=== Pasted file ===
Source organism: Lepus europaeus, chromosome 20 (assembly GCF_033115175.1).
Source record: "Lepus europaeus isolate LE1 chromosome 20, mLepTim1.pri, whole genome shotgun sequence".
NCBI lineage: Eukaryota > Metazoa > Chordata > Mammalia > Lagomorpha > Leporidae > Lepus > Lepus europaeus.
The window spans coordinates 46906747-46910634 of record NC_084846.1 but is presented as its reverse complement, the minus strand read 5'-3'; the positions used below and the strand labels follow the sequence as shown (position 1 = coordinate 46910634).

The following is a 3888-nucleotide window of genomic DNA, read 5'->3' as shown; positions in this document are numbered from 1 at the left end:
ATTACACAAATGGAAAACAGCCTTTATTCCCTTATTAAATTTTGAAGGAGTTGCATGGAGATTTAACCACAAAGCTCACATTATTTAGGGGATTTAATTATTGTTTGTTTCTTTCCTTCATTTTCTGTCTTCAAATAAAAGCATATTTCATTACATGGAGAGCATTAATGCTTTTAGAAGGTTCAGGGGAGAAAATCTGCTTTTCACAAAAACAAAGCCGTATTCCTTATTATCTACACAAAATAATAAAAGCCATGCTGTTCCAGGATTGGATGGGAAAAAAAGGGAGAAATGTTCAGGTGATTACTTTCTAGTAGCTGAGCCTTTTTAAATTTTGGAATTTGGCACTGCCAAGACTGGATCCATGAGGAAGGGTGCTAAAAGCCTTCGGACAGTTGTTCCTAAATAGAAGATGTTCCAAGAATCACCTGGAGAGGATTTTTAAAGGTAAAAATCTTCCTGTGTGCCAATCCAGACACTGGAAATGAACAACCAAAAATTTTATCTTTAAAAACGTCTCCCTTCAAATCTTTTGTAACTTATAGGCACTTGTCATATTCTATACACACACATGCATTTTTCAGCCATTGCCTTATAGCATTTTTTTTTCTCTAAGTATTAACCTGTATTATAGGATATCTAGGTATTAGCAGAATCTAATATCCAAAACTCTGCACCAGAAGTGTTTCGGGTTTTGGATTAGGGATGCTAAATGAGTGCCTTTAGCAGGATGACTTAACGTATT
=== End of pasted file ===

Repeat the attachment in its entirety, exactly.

Source organism: Lepus europaeus, chromosome 20 (assembly GCF_033115175.1).
Source record: "Lepus europaeus isolate LE1 chromosome 20, mLepTim1.pri, whole genome shotgun sequence".
NCBI lineage: Eukaryota > Metazoa > Chordata > Mammalia > Lagomorpha > Leporidae > Lepus > Lepus europaeus.
The window spans coordinates 46906747-46910634 of record NC_084846.1 but is presented as its reverse complement, the minus strand read 5'-3'; the positions used below and the strand labels follow the sequence as shown (position 1 = coordinate 46910634).

The following is a 3888-nucleotide window of genomic DNA, read 5'->3' as shown; positions in this document are numbered from 1 at the left end:
ATTACACAAATGGAAAACAGCCTTTATTCCCTTATTAAATTTTGAAGGAGTTGCATGGAGATTTAACCACAAAGCTCACATTATTTAGGGGATTTAATTATTGTTTGTTTCTTTCCTTCATTTTCTGTCTTCAAATAAAAGCATATTTCATTACATGGAGAGCATTAATGCTTTTAGAAGGTTCAGGGGAGAAAATCTGCTTTTCACAAAAACAAAGCCGTATTCCTTATTATCTACACAAAATAATAAAAGCCATGCTGTTCCAGGATTGGATGGGAAAAAAAGGGAGAAATGTTCAGGTGATTACTTTCTAGTAGCTGAGCCTTTTTAAATTTTGGAATTTGGCACTGCCAAGACTGGATCCATGAGGAAGGGTGCTAAAAGCCTTCGGACAGTTGTTCCTAAATAGAAGATGTTCCAAGAATCACCTGGAGAGGATTTTTAAAGGTAAAAATCTTCCTGTGTGCCAATCCAGACACTGGAAATGAACAACCAAAAATTTTATCTTTAAAAACGTCTCCCTTCAAATCTTTTGTAACTTATAGGCACTTGTCATATTCTATACACACACATGCATTTTTCAGCCATTGCCTTATAGCATTTTTTTTTCTCTAAGTATTAACCTGTATTATAGGATATCTAGGTATTAGCAGAATCTAATATCCAAAACTCTGCACCAGAAGTGTTTCGGGTTTTGGATTAGGGATGCTAAATGAGTGCCTTTAGCAGGATGACTTAACGTATT